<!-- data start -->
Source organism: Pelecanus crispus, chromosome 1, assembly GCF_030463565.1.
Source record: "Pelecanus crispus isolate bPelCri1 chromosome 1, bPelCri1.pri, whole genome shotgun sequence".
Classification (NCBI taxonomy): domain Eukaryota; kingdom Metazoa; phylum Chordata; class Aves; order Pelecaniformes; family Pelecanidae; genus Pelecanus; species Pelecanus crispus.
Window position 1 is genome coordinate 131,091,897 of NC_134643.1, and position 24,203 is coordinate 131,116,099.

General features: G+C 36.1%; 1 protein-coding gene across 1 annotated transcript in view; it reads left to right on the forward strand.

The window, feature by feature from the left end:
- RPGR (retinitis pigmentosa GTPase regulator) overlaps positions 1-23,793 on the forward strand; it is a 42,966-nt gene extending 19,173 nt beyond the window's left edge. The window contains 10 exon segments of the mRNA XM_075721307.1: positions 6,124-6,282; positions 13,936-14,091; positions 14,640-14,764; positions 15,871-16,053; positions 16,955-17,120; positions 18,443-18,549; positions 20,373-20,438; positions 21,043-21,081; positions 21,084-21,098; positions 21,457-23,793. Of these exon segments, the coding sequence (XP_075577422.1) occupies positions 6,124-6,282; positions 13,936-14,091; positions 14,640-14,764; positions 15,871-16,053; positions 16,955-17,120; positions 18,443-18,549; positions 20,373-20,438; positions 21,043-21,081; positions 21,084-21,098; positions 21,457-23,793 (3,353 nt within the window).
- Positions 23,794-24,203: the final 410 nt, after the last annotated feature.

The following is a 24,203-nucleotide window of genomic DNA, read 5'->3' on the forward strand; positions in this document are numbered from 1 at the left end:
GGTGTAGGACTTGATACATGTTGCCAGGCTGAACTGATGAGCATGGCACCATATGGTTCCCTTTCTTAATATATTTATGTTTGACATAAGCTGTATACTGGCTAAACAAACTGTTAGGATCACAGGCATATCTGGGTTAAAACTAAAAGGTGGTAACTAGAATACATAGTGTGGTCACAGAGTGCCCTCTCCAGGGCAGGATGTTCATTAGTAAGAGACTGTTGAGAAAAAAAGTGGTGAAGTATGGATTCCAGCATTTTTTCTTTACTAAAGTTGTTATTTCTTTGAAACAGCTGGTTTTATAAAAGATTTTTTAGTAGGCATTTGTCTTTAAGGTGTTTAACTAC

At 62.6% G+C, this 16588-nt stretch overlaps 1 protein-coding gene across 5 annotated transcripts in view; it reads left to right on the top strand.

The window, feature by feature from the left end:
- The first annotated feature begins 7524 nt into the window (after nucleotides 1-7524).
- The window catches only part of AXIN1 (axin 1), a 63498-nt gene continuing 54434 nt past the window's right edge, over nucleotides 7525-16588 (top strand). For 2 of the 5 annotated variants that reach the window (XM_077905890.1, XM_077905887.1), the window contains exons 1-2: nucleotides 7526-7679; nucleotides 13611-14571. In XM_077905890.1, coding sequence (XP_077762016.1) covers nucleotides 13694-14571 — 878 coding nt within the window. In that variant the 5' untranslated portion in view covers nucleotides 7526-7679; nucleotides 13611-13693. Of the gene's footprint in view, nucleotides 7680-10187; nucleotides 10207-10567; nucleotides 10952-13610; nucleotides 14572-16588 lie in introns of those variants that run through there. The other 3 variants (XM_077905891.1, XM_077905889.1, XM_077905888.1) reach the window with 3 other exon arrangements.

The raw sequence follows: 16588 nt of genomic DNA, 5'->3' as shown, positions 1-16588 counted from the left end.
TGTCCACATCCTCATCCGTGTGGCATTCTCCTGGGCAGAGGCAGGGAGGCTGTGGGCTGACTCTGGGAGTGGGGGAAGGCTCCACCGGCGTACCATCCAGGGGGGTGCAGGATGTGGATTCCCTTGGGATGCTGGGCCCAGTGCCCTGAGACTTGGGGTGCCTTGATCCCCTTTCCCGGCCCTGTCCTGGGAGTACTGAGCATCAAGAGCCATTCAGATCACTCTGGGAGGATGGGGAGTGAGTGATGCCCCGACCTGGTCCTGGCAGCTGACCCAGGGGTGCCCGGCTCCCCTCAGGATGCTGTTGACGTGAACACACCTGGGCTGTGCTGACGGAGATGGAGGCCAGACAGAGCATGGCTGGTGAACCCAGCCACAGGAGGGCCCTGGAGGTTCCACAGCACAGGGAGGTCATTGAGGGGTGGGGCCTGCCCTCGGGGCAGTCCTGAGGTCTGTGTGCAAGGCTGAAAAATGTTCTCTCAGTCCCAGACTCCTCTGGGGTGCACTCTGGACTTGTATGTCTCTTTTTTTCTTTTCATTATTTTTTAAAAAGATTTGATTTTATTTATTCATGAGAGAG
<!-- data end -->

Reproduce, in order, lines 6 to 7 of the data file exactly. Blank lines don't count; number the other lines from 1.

The window, feature by feature from the left end:
- RPGR (retinitis pigmentosa GTPase regulator) overlaps positions 1-23,793 on the forward strand; it is a 42,966-nt gene extending 19,173 nt beyond the window's left edge. The window contains 10 exon segments of the mRNA XM_075721307.1: positions 6,124-6,282; positions 13,936-14,091; positions 14,640-14,764; positions 15,871-16,053; positions 16,955-17,120; positions 18,443-18,549; positions 20,373-20,438; positions 21,043-21,081; positions 21,084-21,098; positions 21,457-23,793. Of these exon segments, the coding sequence (XP_075577422.1) occupies positions 6,124-6,282; positions 13,936-14,091; positions 14,640-14,764; positions 15,871-16,053; positions 16,955-17,120; positions 18,443-18,549; positions 20,373-20,438; positions 21,043-21,081; positions 21,084-21,098; positions 21,457-23,793 (3,353 nt within the window).